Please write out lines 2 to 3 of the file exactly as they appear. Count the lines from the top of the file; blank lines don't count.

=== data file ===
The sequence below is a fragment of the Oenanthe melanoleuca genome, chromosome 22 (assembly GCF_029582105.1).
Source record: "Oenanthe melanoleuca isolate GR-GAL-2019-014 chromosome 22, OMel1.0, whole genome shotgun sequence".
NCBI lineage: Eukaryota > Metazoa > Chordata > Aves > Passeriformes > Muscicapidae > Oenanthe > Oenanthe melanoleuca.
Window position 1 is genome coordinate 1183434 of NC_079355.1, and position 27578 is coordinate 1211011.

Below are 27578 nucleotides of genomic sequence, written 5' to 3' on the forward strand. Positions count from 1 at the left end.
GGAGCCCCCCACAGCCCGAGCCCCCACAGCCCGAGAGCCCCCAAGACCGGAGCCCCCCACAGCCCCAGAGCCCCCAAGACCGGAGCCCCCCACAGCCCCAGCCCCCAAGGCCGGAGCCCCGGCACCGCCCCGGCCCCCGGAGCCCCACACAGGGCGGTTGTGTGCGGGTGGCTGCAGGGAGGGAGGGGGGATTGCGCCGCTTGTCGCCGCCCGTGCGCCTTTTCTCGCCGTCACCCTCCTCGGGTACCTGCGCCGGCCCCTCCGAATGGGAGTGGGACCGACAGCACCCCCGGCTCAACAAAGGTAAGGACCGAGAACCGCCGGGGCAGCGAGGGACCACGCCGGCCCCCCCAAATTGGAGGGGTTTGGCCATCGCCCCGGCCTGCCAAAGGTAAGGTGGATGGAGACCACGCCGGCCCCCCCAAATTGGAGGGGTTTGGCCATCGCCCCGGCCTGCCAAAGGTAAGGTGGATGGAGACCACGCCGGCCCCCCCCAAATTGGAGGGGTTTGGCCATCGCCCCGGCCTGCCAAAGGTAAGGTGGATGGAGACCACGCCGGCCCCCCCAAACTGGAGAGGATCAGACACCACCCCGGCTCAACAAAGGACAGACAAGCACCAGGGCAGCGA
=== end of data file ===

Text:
Source record: "Oenanthe melanoleuca isolate GR-GAL-2019-014 chromosome 22, OMel1.0, whole genome shotgun sequence".
NCBI lineage: Eukaryota > Metazoa > Chordata > Aves > Passeriformes > Muscicapidae > Oenanthe > Oenanthe melanoleuca.